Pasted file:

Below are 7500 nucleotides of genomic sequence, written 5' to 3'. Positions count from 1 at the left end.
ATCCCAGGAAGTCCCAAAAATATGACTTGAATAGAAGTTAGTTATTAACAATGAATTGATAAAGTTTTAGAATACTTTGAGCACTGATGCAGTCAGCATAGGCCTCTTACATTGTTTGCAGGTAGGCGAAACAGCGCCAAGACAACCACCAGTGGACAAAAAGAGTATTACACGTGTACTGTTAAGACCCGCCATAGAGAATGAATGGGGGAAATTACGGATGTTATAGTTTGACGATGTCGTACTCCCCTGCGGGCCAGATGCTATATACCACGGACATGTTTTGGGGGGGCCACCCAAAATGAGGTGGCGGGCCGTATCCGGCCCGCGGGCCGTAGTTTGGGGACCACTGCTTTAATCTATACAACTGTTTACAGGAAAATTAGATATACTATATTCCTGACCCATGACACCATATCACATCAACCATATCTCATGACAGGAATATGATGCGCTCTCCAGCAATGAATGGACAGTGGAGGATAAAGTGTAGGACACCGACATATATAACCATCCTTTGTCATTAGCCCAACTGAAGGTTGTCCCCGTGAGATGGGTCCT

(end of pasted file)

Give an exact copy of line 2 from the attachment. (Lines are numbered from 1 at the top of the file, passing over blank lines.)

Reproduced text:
ATCCCAGGAAGTCCCAAAAATATGACTTGAATAGAAGTTAGTTATTAACAATGAATTGATAAAGTTTTAGAATACTTTGAGCACTGATGCAGTCAGCATAGGCCTCTTACATTGTTTGCAGGTAGGCGAAACAGCGCCAAGACAACCACCAGTGGACAAAAAGAGTATTACACGTGTACTGTTAAGACCCGCCATAGAGAATGAATGGGGGAAATTACGGATGTTATAGTTTGACGATGTCGTACTCCCCTGCGGGCCAGATGCTATATACCACGGACATGTTTTGGGGGGGCCACCCAAAATGAGGTGGCGGGCCGTATCCGGCCCGCGGGCCGTAGTTTGGGGACCACTGCTTTAATCTATACAACTGTTTACAGGAAAATTAGATATACTATATTCCTGACCCATGACACCATATCACATCAACCATATCTCATGACAGGAATATGATGCGCTCTCCAGCAATGAATGGACAGTGGAGGATAAAGTGTAGGACACCGACATATATAACCATCCTTTGTCATTAGCCCAACTGAAGGTTGTCCCCGTGAGATGGGTCCT